And emerge victorious we did, in beautiful Manzanita. It was cold, but it was gorgeous out, so we wrapped up in spandex as quick as we could and rolled out. This was another point in the day that struck me as special, compared to an average everyday team ride: rolling around on team bikes with the person responsible for the team bikes’ existence. Now I’m never one to knock on super modern 700 gram carbon wonderbikes. They’re not what floats my boat, but I get that they’re technological marvels and representative of a lot of careful engineering and testing. When you ride one, though, the chances that you’ll get to give live feedback to the human being behind the design is slim to none. Hell, that they’re even all that interested in feedback at all is questionable. Our situation was different though; it was fantastically cool to roll about and talk about angles and lengths, diameters and wall thicknesses, fit and parts, with Sacha and the other folks. I saw a value there well beyond the usual team QBP order or pro-deals on tires.
After the ride there was Mexican food. I had taken mental notes about the funny conversation topics, but in the masive amount of time between then and now my mental notes did what mental notes do, and that is disappear, because if mental notes were actually good for anything, then notepad manufacturers would be totally out of luck. I only really remember one thing from the meal, and that thing comes to me with no context at all. “Meat giggles.” Make of that what you will.
While the Speedvagen racers (probably wisely) chose not to partake in the delights of alcohol, I personally made the opposite decision, which, as luck would have it, was likely the sole reason I was able to join the others in the next stage of the trip, a nighttime bonfire down on the beach. The route we took traversed probably 200 meters of tall grass-lined corridors meandering between the dunes, lit only by the faint glow of cell phone screens. If you read that one way, it sounds like a wonderful evening out of doors with friends, but if you read it the way my brain does, it sounds like the exact kind of scene where I likely get murdered, or, worse still, where friends are plucked one-by-one from an increasingly terrified group, until only the virgin remains. The booze held my hand through the worst of it.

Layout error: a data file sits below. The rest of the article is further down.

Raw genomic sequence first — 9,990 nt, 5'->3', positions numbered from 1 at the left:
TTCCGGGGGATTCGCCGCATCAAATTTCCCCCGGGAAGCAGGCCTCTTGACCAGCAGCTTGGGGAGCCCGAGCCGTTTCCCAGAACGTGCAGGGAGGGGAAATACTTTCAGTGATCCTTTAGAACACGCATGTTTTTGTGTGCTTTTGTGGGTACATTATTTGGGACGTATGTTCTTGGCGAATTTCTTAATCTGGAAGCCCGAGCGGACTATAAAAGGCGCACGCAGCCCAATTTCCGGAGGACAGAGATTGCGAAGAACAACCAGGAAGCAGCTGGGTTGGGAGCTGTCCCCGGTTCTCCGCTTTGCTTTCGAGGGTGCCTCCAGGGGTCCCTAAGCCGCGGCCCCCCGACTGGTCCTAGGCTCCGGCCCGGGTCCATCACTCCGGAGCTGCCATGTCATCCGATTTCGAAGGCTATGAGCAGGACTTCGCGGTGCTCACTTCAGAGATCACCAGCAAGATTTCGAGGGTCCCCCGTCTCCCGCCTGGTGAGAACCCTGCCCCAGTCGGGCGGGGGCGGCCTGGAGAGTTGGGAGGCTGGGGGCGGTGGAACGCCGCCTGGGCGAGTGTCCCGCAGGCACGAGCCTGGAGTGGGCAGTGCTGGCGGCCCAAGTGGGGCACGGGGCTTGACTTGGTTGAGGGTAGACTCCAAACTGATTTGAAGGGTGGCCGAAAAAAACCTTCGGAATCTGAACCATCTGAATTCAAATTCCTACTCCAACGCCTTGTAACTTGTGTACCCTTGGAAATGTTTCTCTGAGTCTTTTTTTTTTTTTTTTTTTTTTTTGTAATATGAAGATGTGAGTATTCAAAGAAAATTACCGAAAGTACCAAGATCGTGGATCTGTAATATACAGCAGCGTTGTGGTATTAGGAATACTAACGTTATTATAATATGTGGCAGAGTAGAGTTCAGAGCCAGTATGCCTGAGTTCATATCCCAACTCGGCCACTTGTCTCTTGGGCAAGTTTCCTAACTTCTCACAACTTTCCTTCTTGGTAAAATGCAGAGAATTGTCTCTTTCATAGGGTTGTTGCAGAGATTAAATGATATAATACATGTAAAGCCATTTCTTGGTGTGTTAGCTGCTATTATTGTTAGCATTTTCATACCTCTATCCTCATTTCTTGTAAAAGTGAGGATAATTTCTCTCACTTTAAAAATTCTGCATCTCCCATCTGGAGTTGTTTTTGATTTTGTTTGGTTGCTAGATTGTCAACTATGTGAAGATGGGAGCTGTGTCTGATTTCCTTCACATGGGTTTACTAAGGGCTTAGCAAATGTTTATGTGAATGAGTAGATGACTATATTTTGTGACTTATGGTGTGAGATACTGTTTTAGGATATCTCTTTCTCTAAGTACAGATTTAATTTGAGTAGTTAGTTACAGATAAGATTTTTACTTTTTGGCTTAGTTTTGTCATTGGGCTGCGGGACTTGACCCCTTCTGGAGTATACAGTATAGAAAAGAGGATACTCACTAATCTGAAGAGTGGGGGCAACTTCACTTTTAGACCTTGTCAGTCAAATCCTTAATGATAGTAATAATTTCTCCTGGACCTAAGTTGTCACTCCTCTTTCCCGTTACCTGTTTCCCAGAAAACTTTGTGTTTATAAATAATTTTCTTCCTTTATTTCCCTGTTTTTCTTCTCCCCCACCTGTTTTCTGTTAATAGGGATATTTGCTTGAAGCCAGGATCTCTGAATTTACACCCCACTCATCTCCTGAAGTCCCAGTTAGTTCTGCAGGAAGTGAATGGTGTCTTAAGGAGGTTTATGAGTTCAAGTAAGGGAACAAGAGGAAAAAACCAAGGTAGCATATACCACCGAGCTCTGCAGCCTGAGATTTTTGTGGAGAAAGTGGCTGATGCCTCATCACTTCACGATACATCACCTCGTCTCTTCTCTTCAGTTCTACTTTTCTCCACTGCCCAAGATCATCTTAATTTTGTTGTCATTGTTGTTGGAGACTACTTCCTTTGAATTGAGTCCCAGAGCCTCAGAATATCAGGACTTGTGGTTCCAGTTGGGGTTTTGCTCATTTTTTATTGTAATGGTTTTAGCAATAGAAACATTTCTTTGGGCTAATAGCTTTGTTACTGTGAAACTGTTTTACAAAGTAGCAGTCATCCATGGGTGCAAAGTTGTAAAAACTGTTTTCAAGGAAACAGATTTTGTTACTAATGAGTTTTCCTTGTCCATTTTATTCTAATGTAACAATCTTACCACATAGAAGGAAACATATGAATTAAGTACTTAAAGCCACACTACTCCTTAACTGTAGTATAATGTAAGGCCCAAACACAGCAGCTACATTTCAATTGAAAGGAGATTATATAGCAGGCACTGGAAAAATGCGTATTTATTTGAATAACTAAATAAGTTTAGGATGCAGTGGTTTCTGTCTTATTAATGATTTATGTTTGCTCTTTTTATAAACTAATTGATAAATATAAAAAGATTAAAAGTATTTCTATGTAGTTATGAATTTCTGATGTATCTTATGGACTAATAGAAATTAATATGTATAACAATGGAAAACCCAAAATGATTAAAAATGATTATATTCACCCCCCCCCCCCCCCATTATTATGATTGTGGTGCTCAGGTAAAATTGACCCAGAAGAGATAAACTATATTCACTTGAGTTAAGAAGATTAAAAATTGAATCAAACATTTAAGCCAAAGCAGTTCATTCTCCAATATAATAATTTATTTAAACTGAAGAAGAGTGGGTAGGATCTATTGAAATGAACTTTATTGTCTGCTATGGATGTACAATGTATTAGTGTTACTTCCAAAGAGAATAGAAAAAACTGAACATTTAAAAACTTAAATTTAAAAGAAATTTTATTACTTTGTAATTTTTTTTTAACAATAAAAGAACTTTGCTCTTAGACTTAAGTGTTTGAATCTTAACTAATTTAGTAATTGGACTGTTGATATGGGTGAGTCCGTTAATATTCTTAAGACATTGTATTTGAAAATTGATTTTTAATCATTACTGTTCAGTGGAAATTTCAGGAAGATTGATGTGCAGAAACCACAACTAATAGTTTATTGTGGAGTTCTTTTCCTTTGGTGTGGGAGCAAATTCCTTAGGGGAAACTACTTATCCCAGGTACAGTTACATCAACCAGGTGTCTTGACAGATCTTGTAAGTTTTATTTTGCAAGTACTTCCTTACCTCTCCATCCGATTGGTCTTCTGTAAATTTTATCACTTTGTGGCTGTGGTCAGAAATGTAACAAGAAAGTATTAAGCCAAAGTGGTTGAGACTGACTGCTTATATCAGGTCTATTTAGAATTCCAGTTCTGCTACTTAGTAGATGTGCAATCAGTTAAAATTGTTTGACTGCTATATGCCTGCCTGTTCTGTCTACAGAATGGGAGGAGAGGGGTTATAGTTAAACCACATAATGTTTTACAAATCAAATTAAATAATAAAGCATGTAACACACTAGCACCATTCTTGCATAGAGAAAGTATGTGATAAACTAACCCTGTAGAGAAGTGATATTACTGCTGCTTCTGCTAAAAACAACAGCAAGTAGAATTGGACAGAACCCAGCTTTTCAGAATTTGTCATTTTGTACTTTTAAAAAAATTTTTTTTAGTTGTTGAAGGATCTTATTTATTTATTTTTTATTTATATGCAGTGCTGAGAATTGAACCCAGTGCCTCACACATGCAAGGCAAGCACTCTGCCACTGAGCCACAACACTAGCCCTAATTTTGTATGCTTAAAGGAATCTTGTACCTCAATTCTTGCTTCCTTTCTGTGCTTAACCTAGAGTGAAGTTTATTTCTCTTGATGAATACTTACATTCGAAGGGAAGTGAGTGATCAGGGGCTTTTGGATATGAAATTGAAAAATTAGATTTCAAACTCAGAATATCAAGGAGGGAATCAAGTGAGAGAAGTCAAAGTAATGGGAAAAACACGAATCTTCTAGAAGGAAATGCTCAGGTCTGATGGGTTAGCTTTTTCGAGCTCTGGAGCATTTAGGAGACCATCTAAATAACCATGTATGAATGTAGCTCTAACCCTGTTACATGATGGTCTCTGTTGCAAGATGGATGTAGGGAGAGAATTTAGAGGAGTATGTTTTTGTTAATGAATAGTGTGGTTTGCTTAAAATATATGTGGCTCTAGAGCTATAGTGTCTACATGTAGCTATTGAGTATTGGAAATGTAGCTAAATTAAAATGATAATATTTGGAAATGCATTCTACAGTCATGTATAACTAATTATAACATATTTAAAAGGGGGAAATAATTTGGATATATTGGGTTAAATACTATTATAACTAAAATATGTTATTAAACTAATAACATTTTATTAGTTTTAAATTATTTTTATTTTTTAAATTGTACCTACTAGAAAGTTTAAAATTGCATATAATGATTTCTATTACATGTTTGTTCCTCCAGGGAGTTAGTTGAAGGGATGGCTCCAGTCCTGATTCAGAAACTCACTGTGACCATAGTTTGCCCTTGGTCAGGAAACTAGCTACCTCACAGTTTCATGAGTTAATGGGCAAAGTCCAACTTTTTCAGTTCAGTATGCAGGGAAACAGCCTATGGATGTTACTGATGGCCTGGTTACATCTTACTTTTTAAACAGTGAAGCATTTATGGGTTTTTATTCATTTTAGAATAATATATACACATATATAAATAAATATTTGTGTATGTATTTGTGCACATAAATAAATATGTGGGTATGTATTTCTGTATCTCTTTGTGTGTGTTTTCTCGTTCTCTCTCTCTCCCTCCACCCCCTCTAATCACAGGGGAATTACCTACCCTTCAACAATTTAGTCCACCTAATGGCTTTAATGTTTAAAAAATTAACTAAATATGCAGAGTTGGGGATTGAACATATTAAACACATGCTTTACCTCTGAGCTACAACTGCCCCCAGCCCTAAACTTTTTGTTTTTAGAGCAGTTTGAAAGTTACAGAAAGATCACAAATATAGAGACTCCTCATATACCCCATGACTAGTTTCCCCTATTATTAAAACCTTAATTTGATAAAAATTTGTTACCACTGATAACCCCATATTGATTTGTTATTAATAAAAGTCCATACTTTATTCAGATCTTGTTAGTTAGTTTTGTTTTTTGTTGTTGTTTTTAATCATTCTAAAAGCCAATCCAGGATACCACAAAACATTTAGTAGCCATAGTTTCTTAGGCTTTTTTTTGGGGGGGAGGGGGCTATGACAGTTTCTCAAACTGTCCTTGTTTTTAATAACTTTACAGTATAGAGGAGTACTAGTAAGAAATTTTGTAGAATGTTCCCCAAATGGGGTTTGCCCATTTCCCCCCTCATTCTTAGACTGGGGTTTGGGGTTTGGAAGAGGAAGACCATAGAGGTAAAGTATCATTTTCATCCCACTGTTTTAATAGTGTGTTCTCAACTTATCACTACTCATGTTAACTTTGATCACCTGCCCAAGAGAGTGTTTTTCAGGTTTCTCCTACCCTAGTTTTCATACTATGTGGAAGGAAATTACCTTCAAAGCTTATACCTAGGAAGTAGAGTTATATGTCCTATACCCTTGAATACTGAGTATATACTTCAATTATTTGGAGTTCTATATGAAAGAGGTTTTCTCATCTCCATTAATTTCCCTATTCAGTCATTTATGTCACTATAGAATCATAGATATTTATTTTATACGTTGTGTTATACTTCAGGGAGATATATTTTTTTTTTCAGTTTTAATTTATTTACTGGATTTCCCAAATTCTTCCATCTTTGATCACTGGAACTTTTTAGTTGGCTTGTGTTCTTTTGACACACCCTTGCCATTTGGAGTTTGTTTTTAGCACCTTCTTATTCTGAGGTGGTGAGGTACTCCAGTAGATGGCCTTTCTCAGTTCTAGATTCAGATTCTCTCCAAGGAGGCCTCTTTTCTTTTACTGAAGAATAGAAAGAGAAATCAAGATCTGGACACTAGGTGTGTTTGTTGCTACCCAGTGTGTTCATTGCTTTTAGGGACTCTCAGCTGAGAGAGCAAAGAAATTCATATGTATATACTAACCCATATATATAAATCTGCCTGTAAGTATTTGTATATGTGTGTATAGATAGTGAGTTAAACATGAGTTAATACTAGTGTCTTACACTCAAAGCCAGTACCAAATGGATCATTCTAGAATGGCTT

Down on the beach, Tina, Laura, Jeff, Daisuke, Sacha, and I bonfired the hell out of it. I’m not entirely certain what that means, but I know we had fun, so I believe my statement to be true. There’s photographic evidence of it and everything.
As the fire died down, and everyone began to think about hours of available sleep remaining before the looming race day, we all packed it up and retraced our steps away from the Pacific ocean. Personally, I knew that moment marked the end of the totally carefree portion of things, and that from that point on race nerves would slowly creep in. It wasn’t an unhappy thought – I’ve grown to love those nerves, in a way, as they let me know that I’m in the midst of doing something worth doing, and not just holding down my couch like so many other evenings – it was merely the acknowledgement of a turning point in the trip.
So after the beach, it was off to bed at the rental house, a short stroll away. After bed, there was waking up, loading up, and embarking on another loooong journey-slash-battle with the Speedvagen transport. After surviving the trip, Starcrossed!
Overall, looking back, I would easily rate the trip as amazing. When you add up all the elements mathematically – road tripping, bike racing, ocean viewing – on the other side of the equals sign is obviously going to sit a big positive. It was more than just that, though, it really was. It was wonderfully great getting to feel a bit like a part of the team, while at the same time be able to remove myself a little and just watch a solid team exist. The whole Speedvagen dynamic was just so natural, a sum of more than its parts, and a perfect example of what you can get when a team is based around something a bit more useful and emotional than just some killer bro deals.
For whatever it’s worth, kudos, Speedvagen racers, and thanks so much for inviting me along!